The last time I blogged in the fall of '09, I was going to the park every day on my own, sometimes having nice conversations with other moms, but mostly feeling frustrated. Not long after, I met several women through a friend. We hit it off, and I was invited to join their playgroup. This became a weekly meeting, and led to other activities. As I widened my circle of friends in Berkeley, my confidence in my new stay at home life grew. I had a routine, new friends for my daughter, a full calendar, people to talk to. None of it was perfect, and I often felt I was a part of these new groups "on approval," but I was determined to make my new friendships work.

Now it's a year and half later, and the last nine months have been especially turbulent. My more difficult, stressful and exhausting second pregnancy coincided with a ramping up of my toddler's challenging behavior. She began running away from me (often into a street or parking lot), defying me, throwing dangerous, frightening tantrums, hitting, kicking, biting, etc., etc., etc. One of these tantrums landed us in the emergency room a few days before Christmas. When/if we got out of the house each day, it was only after a protracted struggle that left me feeling frustrated and helpless. I began to avoid playdates farther from home, or that might involve crowds my wayward child might get lost in. Not being able to run or pick her up added to the potential stress of many scenarios.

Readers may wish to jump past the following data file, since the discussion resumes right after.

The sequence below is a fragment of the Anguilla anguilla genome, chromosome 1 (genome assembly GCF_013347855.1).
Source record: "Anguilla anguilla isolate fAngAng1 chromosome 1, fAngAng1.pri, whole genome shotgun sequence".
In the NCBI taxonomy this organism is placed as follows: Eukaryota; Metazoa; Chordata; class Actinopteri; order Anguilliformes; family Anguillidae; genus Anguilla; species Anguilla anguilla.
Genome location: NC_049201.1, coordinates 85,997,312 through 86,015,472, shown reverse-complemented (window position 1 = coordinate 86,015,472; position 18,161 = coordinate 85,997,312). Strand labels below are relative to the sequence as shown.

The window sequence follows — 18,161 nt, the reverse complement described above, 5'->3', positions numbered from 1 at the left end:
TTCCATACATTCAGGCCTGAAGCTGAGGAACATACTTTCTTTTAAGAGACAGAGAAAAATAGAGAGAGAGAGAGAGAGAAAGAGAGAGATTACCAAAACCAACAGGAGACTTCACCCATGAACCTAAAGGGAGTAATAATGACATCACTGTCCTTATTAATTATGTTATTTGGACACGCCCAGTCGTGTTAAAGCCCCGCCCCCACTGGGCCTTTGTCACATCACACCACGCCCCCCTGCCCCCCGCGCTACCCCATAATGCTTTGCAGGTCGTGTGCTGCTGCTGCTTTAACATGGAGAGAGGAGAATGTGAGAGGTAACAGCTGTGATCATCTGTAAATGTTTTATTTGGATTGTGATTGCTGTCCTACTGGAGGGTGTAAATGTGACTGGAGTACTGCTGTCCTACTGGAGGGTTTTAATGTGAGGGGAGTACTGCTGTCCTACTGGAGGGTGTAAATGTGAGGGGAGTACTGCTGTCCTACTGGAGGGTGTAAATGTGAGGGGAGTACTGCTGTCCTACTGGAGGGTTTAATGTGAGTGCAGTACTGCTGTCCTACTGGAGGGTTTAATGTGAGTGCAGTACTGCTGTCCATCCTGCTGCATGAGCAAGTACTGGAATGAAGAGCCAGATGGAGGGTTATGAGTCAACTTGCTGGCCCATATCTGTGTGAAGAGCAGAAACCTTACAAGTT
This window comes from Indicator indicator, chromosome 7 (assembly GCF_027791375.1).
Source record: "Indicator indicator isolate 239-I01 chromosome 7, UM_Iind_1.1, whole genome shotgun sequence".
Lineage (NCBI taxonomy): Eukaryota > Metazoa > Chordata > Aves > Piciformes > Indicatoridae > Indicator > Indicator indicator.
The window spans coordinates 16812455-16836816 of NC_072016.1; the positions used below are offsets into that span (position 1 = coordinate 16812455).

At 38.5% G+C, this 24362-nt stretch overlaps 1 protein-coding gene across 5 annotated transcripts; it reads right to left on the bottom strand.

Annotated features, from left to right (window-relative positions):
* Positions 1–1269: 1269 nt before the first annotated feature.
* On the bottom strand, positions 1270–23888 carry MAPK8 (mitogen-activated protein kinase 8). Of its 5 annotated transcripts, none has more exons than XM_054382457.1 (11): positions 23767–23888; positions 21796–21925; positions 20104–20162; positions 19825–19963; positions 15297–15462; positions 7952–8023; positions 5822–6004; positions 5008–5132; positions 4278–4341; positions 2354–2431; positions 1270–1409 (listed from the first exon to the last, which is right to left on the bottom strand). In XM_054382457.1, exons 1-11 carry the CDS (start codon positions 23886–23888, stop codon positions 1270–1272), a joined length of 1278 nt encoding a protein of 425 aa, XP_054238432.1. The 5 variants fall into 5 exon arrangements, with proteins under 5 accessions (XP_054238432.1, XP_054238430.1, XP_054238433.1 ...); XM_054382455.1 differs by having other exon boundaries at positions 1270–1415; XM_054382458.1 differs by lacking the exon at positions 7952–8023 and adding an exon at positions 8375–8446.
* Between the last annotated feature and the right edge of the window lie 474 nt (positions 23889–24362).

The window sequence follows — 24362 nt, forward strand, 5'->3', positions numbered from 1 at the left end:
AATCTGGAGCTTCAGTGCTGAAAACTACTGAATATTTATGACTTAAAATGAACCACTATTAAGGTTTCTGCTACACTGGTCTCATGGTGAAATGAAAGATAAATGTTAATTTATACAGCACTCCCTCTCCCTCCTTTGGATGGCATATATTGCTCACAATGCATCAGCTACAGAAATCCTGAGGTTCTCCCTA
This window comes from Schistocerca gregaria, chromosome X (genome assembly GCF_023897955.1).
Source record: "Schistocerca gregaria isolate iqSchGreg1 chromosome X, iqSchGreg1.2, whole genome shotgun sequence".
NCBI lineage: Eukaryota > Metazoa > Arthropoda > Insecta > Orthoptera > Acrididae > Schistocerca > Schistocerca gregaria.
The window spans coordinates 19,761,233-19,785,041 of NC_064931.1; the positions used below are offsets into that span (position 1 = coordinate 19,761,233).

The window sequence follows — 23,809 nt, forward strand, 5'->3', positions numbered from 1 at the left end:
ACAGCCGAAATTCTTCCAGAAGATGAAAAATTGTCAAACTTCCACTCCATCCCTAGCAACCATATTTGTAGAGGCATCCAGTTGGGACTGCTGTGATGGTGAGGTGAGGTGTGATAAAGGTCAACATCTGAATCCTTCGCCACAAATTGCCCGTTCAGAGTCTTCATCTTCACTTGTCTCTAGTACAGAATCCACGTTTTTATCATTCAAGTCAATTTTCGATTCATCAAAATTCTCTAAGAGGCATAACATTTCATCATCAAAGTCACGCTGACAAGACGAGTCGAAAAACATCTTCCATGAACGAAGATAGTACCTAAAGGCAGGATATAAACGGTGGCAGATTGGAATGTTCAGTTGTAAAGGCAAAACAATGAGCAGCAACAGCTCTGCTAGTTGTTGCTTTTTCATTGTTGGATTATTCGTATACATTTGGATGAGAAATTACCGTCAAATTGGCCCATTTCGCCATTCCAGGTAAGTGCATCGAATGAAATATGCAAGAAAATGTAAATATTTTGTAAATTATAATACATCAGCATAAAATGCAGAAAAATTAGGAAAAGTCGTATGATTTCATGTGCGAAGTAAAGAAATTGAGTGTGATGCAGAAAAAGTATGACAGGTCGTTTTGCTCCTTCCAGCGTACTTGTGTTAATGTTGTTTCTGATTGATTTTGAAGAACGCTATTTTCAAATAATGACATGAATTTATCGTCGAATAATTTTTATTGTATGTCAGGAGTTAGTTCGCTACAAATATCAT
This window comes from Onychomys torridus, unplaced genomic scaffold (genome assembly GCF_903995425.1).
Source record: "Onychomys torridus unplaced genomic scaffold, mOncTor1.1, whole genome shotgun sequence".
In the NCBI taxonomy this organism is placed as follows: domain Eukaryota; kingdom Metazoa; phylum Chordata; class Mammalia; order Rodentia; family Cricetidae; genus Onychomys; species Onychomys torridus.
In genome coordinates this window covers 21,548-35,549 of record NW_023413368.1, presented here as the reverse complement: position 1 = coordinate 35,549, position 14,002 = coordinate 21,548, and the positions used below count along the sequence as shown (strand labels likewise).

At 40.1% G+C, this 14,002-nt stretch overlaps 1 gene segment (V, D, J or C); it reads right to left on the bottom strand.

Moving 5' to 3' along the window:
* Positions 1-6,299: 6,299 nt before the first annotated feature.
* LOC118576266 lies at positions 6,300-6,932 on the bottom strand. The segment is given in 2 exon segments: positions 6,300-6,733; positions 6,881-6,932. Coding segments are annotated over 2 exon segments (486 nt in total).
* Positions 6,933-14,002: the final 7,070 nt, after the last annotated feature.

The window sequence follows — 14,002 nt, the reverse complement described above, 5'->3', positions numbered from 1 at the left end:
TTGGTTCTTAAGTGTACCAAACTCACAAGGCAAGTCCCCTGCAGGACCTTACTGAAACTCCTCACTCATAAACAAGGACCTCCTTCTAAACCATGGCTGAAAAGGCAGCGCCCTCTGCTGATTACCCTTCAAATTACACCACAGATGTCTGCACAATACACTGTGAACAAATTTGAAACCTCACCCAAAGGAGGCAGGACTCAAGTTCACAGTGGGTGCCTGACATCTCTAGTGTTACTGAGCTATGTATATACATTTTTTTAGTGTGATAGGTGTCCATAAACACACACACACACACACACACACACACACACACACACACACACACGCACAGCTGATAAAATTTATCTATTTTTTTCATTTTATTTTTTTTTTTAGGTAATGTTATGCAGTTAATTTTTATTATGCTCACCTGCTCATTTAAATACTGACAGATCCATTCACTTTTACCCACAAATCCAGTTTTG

At the same time, the connections I'd made in the past year began to unravel, for different reasons, which added to my feelings of stress and isolation. People moved, or their children started school, or their children's nap schedules changed, or their activities. It was around this time, I guess, that I offended my friend, and she began to disappear from my day to day too. No wonder, I think, looking back. When I'm that stressed out, I tend to forget to try to be the most pleasing version of myself. It's hard to see anything else but my own strain.